At the beginning of each calendar year, I sit down and see how my expenses have tracked over the past year. I make a table and a pie chart to show my wife. She is always amazed at how much goes to taxes, though the new amazement is what it takes to put children through college. We spend some time discussing plans for the next year. Since my wife is not money-oriented (not a big spender, and focused on teaching the children) this gives her a quick way to get reoriented in our financial situation.
After that, I look at investment income. 2008 was an unusual year for me in this way: it was the first year in my working life that my net worth fell. Though painful, at age 48, I’m grateful that I have had a good past.
I then look at how individual stocks in the portfolio did. Here’s a chart for 2008:
The chart is in order from the biggest gain to the biggest loss. XIRR is the internal rate of return on funds during 2008, and days was the number of days I held a position during 2008. Needless to say, this was my worst year ever, but I still did better than the S&P 500 by a middling single digit percentage.
That is important to me, because in 2009 I hope to gain my first external client. I have been banging my head against the wall, because I have a small bunch of investors that want to sign on, but they all don’t want to be my first client. They want to see an institutional investor invest in my fund, then they will invest with me. Frustrating.
Since strategy inception in 2000, I have beaten the S&P every year except 2007, where I missed by less than a percent. And, given the performance of many well known value managers in 2008, beating the S&P ain’t bad.
Going back to the table above, I got whacked on names with bad balance sheets, life insurers, and names with too much cyclicality. I did well on a number of names that I bought cheaply, and particularly on my October reshaping, where I focused on survivability.
I still think survivability is the watchword here. I’ll be putting out my candidates list for the next reshaping soon, as well as my main industry model, but in an environment like this, raw cheapness doesn’t matter; a company must survive to realize the discount on its valuation. Remember, the main rule of value investing is not “buy them cheap,” is not “lowest average cost wins,” but is “margin of safety.”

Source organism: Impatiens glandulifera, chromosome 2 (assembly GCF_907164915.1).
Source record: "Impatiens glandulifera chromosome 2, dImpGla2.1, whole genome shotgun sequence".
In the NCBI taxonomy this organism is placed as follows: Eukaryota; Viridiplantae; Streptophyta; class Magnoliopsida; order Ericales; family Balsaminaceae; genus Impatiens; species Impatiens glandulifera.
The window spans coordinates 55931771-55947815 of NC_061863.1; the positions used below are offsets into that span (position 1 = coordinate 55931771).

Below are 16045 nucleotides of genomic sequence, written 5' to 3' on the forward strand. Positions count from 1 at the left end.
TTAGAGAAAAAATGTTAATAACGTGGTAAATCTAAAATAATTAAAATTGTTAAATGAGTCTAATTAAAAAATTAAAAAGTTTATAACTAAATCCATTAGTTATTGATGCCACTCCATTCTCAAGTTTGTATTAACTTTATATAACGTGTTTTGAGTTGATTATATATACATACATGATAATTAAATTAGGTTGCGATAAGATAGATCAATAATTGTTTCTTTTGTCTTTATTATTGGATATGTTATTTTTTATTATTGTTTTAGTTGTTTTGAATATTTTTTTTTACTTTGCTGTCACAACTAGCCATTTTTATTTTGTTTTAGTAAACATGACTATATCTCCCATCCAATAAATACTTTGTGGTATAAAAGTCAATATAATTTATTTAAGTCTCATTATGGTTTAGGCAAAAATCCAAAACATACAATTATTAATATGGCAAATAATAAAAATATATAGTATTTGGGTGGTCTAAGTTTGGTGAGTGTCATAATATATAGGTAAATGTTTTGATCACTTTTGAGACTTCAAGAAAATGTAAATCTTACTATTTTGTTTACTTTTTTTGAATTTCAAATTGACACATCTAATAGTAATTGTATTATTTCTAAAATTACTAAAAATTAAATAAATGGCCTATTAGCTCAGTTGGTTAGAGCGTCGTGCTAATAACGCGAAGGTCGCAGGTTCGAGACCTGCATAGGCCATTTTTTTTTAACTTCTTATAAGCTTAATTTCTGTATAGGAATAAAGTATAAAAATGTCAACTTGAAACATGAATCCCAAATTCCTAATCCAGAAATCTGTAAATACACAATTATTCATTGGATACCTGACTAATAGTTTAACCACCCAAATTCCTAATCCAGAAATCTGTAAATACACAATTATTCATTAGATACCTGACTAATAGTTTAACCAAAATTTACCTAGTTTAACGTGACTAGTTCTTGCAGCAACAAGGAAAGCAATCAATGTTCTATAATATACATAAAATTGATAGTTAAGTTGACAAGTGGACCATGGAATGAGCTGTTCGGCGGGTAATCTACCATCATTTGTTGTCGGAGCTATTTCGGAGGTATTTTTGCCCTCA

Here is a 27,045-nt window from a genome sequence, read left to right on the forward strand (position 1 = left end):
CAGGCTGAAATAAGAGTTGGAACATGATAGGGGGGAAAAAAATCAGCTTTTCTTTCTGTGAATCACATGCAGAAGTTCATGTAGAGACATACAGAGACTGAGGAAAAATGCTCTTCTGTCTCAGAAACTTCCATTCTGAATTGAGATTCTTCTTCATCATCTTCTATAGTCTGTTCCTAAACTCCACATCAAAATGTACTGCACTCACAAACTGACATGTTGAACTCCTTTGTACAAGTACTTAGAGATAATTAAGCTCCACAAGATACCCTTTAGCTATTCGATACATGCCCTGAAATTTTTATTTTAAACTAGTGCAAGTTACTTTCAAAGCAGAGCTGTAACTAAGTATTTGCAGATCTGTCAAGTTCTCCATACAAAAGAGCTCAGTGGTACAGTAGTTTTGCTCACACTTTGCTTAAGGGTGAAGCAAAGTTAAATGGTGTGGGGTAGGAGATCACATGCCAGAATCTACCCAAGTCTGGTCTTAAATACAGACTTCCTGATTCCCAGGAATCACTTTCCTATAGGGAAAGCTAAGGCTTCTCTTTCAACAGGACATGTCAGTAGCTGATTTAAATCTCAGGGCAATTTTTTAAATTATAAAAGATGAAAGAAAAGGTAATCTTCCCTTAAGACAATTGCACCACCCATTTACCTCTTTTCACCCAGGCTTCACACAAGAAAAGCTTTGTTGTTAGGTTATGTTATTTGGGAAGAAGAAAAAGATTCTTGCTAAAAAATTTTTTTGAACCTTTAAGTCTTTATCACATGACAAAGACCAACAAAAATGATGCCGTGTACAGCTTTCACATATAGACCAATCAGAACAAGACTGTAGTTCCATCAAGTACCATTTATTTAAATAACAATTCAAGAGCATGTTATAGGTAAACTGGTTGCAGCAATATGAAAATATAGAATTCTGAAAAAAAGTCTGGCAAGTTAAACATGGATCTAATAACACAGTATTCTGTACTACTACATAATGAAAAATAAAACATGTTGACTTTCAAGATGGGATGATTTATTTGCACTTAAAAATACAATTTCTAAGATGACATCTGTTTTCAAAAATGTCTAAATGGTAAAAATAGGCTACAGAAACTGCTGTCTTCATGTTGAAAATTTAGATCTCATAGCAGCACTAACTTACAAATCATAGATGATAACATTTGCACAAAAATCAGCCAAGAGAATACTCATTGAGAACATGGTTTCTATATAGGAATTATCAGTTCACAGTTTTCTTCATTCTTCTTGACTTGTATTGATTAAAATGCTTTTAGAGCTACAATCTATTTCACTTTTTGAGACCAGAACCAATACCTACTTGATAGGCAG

One more note: the present portfolio “long only” portfolio is 22% cash. That is the highest level in eight years. I have raised cash into the recent rally through my normal rebalancing discipline. I will deploy cash as I get opportunity into strong names with strong balance sheets.
I also look at our asset allocation. Excluding our house (no mortgage), it looks like this:
- 30% Cash and TIPS
- 20% International Stocks
- 18% Large Cap US Stocks
- 17% Small Cap US Stocks
- 15% Private Equity
I have no debts, but I have eight liabilities, two of which are going to college, and six of which might do so. That is my main financial challenge for the next fifteen years (the little one is almost seven, and what a cutie.)
Even though I am bearish, I am comfortable with the amount of risk that I am taking, partly because I may derive a business from it through my ability to pick stocks that do relatively well. The private equity is illiquid, but in this environment even it is doing well — having clever businessmen as friends is a help.
Here’s a list of my moves since the last time I wrote:
Outright Sale — Gruma SA
Swap — Bought Japan Smaller Capitalization Fund, sold SPDR Russell Nomura Small Cap Japan (The CEF was trading at an extreme discount)
- Assurant (3)
- Valero Energy
- Magna Automotive
- Safety Insurance
- Charlotte Russe
- Shoe Carnival
- Devon Energy
- Japan Smaller Capitalization Fund
- Assurant (2)
- Charlotte Russe (2)
- Magna Automotive
- Shoe Carnival
- Nam Tai Electronics
I also participated in the RGA exchange, where I traded my A shares for B shares when the discount was wide, and received RGA shares one-for-one when the exchange was complete.
I have several book reviews coming, including one on Technical Analysis, and one on how wealthy people got that way. I also have a panoply of other article ideas:
- How the lure of free money corrupts politicians
- Setting up mutual banks
- The risk of no significant change (not yes we can, but, why do we need to change?)
- Hidden correlations
- The mercantilists lost
- Analyzing TIPS
- Momentum strategies
- Confidence means keeping assets inflated
- How securitization could aid resolution of our current crisis
It is a lot of fun writing this weblog. I enjoy it a lot. As I close this note, I would like to thank:
- Those that read the blog
- Those that comment here, and send me email (all of which I read, but I can’t answer all of it)
- Seeking Alpha
- Others that republish me
- Those that buy products at Amazon through my site
- Those that buy blogads at my site
- Other bloggers that give me good ideas
- And the firm that employs me, Finacorp, but bears no liability for my mutterings here.
2009 may prove to be a better year than 2008. If that is not true, we will be rivaling the Great Depression. That said, there are opportunities even in bad economic environments, and lts see if we can’t make the best of what we do get. Here is to making the most of our opportunities in 2009. May the LORD bless us all in our endeavors.
Full disclosure: long COP SBS DIIB.PK MGA IBA XEC VLO TNP JSC NTE VSH SAFT CHIC SCVL HIG RGA HMC ESV KPPC DVN ALL PRE CRH PEP GPC LNT NUE AIZ (yes, that is the complete current portfolio)